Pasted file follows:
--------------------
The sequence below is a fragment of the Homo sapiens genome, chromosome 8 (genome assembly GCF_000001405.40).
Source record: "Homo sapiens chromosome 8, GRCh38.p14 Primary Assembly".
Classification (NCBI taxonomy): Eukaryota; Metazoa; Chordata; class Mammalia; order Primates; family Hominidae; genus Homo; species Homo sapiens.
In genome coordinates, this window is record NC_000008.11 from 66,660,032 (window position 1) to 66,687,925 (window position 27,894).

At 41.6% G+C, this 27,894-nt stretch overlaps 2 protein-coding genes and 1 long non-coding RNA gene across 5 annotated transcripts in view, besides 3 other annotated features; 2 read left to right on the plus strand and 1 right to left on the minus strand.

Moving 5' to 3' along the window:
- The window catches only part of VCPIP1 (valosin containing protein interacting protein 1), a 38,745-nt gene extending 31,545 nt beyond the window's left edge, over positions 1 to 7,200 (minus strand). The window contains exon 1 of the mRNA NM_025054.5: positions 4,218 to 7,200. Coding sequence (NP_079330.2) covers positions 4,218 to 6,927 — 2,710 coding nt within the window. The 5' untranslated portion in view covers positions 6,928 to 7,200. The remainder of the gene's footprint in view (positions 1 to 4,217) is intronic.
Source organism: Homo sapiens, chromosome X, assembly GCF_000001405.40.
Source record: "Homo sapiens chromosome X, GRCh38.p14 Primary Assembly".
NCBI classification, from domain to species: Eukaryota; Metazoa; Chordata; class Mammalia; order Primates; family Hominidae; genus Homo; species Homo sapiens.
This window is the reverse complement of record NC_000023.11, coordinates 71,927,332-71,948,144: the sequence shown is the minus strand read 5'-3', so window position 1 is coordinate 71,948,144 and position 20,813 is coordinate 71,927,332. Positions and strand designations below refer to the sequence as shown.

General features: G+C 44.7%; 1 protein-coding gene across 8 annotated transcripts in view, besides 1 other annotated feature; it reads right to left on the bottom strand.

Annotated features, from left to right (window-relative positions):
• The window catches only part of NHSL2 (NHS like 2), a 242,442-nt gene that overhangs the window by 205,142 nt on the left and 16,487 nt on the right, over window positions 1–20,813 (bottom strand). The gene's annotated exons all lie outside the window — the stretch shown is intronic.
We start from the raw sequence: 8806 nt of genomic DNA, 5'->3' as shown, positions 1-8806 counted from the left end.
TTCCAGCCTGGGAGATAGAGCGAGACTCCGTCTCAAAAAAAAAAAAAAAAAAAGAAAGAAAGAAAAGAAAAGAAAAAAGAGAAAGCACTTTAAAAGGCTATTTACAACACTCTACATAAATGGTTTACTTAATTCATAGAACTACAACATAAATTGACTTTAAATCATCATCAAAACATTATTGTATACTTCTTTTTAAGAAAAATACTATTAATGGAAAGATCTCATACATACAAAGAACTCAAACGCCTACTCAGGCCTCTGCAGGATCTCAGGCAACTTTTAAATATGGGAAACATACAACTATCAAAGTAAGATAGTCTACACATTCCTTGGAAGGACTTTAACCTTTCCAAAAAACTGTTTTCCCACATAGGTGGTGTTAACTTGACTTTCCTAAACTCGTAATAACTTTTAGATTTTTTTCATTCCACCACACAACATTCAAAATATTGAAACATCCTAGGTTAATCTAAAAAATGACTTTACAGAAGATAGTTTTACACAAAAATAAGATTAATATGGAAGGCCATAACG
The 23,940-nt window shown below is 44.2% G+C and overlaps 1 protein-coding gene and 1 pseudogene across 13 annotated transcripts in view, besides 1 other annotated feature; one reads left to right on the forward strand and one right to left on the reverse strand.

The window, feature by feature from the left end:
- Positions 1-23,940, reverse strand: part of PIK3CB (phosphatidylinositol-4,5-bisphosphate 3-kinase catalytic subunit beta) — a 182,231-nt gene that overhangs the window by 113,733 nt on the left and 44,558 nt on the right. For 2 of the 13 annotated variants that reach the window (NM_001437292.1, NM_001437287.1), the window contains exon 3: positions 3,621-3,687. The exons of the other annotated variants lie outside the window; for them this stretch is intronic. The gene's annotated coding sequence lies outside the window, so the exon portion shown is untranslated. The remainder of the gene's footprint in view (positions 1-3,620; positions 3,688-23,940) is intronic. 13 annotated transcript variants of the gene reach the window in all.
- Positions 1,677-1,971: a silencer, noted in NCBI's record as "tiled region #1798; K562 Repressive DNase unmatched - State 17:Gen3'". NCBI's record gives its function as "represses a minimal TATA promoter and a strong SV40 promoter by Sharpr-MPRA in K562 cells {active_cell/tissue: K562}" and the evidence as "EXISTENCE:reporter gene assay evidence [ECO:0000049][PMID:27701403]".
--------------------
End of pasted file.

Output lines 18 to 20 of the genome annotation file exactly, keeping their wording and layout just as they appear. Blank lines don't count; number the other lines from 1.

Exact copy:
The window, feature by feature from the left end:
- Positions 1-23,940, reverse strand: part of PIK3CB (phosphatidylinositol-4,5-bisphosphate 3-kinase catalytic subunit beta) — a 182,231-nt gene that overhangs the window by 113,733 nt on the left and 44,558 nt on the right. For 2 of the 13 annotated variants that reach the window (NM_001437292.1, NM_001437287.1), the window contains exon 3: positions 3,621-3,687. The exons of the other annotated variants lie outside the window; for them this stretch is intronic. The gene's annotated coding sequence lies outside the window, so the exon portion shown is untranslated. The remainder of the gene's footprint in view (positions 1-3,620; positions 3,688-23,940) is intronic. 13 annotated transcript variants of the gene reach the window in all.
- Positions 1,677-1,971: a silencer, noted in NCBI's record as "tiled region #1798; K562 Repressive DNase unmatched - State 17:Gen3'". NCBI's record gives its function as "represses a minimal TATA promoter and a strong SV40 promoter by Sharpr-MPRA in K562 cells {active_cell/tissue: K562}" and the evidence as "EXISTENCE:reporter gene assay evidence [ECO:0000049][PMID:27701403]".